Lovely quote from Vladimir Nabokov run in THE WEEK: “The cradle rocks above an abyss, and common sense tells us that existence is but a brief crack of light between two eternities of darkness.” I have this mental picture of two masses of blackness, like dusky oceans, and where they meet is the thin sliver of light that is the life of each of us, doomed to glow only briefly before being extinguished. It's tragic yet wonderful that it exists at all.

 

There's another discovery of mankind living in Texas between 13,000 and 15,500 years ago. That's before most experts figured, because of the ice blockage, but of course I know and wrote in GEODYSSEY how they used boats to get around the ice, duh. So why wasn't there evidence in the genetic traces? Because the later invaders wiped out the earlier ones. Now you know.

 

Do you suspect politics is crooked? Be reassured, because now in Florida they are arranging for special interest payoffs to be done openly and legally. They have what they call leadership funds that special interests can openly pay into to get the legislation they want. Florida typically leads the way when it comes to corruption. You thought Florida politicians represented their constituents? Of course they do! Their constituents are the special interests, not the voting public. Again, duh.

 

I read Shot of Tequila by J A Konrath. The service that is setting up my novels for electronic publication sent this novel as an example of a POD book printed by Amazon. I am long familiar with Amazon's publication process, because of my ongoing survey of electronic and self publishers, and my association with Xlibris; their books are of the same physical quality as those of traditional print publishers. So I read it, essentially random reading. You never can tell what you'll find in random samplings. The author specializes in liquor type titles, with a female police detective name Jack Daniels, with titles like Whiskey Sour, Bloody Mary, Dirty Martini, Cherry Bomb, Shaken, and Stirred. This one features a mob enforcer named Tequila. He's a little guy, and halfway nice if you like that type, but as tough as they come. Then someone frames him for stealing a million dollars from his mob boss employer and things get interesting. By the time it settles out, the bodies are piled high. It's fast, violent reading, not deep but not dull, and Tequila is well characterized; he's a killer but you have to like him. Not my normal reading, but I did enjoy it, and recommend it to fans of the violence genre. The author's web site is JAKonrath.com.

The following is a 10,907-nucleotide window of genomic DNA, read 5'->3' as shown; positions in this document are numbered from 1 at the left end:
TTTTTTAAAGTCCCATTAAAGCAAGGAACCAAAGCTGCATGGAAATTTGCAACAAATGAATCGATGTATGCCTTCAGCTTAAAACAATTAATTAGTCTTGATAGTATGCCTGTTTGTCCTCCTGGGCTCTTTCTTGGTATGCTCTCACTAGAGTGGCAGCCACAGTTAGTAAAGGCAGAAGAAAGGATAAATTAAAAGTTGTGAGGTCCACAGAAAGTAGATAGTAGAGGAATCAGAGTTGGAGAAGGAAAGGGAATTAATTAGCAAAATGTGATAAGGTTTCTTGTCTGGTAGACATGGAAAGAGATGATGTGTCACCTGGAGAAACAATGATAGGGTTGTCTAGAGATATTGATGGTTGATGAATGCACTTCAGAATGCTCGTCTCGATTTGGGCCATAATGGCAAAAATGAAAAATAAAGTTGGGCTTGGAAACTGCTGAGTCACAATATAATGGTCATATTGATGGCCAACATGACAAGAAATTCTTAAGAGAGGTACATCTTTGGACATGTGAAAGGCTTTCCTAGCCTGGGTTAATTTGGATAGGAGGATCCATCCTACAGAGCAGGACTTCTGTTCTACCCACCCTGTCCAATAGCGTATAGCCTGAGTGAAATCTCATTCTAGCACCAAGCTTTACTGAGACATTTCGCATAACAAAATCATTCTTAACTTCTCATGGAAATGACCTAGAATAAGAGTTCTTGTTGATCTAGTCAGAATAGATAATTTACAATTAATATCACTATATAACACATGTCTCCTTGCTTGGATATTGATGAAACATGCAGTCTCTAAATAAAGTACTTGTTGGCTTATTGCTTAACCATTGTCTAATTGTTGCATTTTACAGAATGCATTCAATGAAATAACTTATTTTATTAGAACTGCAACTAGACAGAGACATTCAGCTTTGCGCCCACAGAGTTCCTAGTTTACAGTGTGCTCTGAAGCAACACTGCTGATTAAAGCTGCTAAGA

I received an email notice for the late Robert Rimmer's birthday. He authored the remarkable The Harrad Experiment about a thoroughly co-ed education before it became fashionable, and one of my favorites The Rebellion of Yale Marratt, about a man with two wives. I corresponded with the author prior to his death, and we exchanged books, mutually impressed. He should not be forgotten.

 

Speaking of authors, I used to be in touch with historical fiction author Kristina O'Donnelly, who lived in Inverness but was much into the history and culture of Turkey. I expected to see her at the Festival of Books in Jamboree but didn't. I checked her web site, and it could not be found. The latest Google has of her is a 2008 interview. That makes me nervous. Is she still with us? If anyone knows, please let me know.

 

Newspaper item says that if you raced a Neandertal man, you would win; our ankles and feet are better built for speed. That's reassuring, because if you didn't outrun him, you'd probably be dead.

 

Spring is normally the dry season here in Florida. Sometimes we get no rain at all in Apull. We weren't getting much in Marsh. Then came the last four days. We got six and a half inches here on the tree farm, and other parts of Florida got more. That's great preparation for the dry season.

 

Music constantly runs through my head, sometimes dating back fifty or sixty years, sometimes songs I have not thought of in the interim. The past few days one such song surprises me. It wasn't a great song; what surprises me is how it was ever recorded and promoted. It was “She's Too Fat For Me,” popular in the 1950s. I remember hearing it on the Arthur Godfrey show. Some of the words are “I don't want her, you can have her, she's too fat for me. She's too fat, much too fat, she's too fat for me. I get dizzy, I get numbo, when I'm dancing with my jum-jum-jumbo.” Today you can't mention a woman's weight at all without risking a dressing down for insensitivity. Times certainly change.

 

I have mentioned my horror novel The Sopaths here before. It was too horrible for me to write for decades, and then too horrible to sell. But maybe, if there happened to be a publisher that liked the really edgy stuff, and was braced for the inevitable reaction of outrage, maybe then it could be published. Well, I found that publisher: Eraserhead Press. They are launching a new science fiction and fantasy imprint, FANTASTIC PLANET PRESS and like work that is weird and dark. Well, now; I just happen to have something that is really weird and dark. They queried me, I described The Sopaths, one thing led to another and they will publish it. So readers with strong stomachs and retarded scruples will be able to read it. But I don't recommend it to my Xanth readers, and it should not be sold to children at all.

PIERS